Of Pines and Olives | The Jewish Agency - U.S.Of Pines and Olives

Of Pines and Olives

Harduf Forest, Israel

Of pines and olives.
Project TEN opened a new service-learning center in the Harduf forest, rooted in Jewish-Arab coexistence.

The service-learning center at the Harduf forest is offered by The Jewish Agency’s Project TEN team, in partnership with Israel Pathways, Sha’ar La’Adam, and Masa Israel Journey. The program will allow participants to choose between two areas of focus: interfaith dialogue and conflict resolution, or ecology and sustainable development. Volunteers will serve either in special-needs schools, Arab villages, or in sustainable agriculture. As with all TEN programs, the volunteer service will be complemented by a curriculum on related Jewish values: social justice, environmentalism, and leadership.

The opening of the the service learning center in the Harduf forest coincided with the celebration of Tu B’Shvat—the 15th day of the Hebrew month of Shvat, also called “the New Year of the trees” in Jewish tradition. In this particular Project TEN program, participants will work on co-existence projects and ecological conservation, while living (sustainably) among the trees.

Debbie Jacobson-Maisels, Director of Israel Corps-Project TEN, Harduf, observed that “the Harduf Forest contains both olive trees and pine trees, which are often seen as trees that symbolize the Arab and Jewish people, respectively. Bringing the two species of trees—and, similarly, the two nations—together is a challenge, but ultimately also a source of strength.”

Pine trees are dominating and olive trees require a lot of light. Growing them together takes a lot of hard work and care, just like the peace process.

Project TEN is a Jewish Agency service-learning program that brings young Jewish adults from Israel and around the world to volunteer, study, and travel together in Israel or developing regions.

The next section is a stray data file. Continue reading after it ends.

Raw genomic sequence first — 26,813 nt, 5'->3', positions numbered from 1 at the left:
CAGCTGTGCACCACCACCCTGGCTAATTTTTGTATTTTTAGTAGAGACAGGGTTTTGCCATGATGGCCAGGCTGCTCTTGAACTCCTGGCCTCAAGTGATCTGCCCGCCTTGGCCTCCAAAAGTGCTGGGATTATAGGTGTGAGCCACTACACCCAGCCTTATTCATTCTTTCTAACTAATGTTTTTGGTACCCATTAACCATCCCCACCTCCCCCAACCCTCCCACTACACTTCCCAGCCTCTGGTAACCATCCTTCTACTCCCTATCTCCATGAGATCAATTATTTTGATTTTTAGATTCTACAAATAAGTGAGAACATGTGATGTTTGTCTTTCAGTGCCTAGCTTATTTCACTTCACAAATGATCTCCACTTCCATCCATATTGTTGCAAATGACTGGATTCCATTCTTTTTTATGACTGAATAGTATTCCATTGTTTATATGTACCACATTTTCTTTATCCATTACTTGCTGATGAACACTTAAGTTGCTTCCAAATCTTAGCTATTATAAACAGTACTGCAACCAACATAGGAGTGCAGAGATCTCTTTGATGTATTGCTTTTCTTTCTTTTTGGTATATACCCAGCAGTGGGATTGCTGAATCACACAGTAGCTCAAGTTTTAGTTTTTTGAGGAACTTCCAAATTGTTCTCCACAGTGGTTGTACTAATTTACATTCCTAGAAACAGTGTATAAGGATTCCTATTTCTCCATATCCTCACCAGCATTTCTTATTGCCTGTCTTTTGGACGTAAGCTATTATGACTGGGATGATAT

“It isn’t easy to cultivate olive trees and pine trees together— pine trees are dominating and olive trees require a lot of light. Growing them together takes a lot of hard work and care, just like the peace process,” says Faiz Swa’ed co-director and co-founder of the center. “But it is worth it because what emerges in the end is a blessing, a sort of middle path of heart between the qualities of consciousness and knowledge that the sharp pine needles represent and the path of strong will and steadfastness of the olive tree rooted firmly in the earth."

"Because the center is located in the forest, it is in a sense in neutral territory between the villages - both technically but also spiritually," notes Jacobson-Maisels. "The land that Sha’ar LaAdam is built on belongs solely to Hashem, God, to Mother Earth, to Nature — to whatever you want to call the spirit surrounding us and within us. Coming back to nature in this way reminds us of the eternal, human connections uniting us all."

One of the founders of Kibbutz Harduf, co-director Ya’akov Arnan, emphasized that “our center is a place where all humans can come together, listen to each other and acknowledge and celebrate our common humanity.”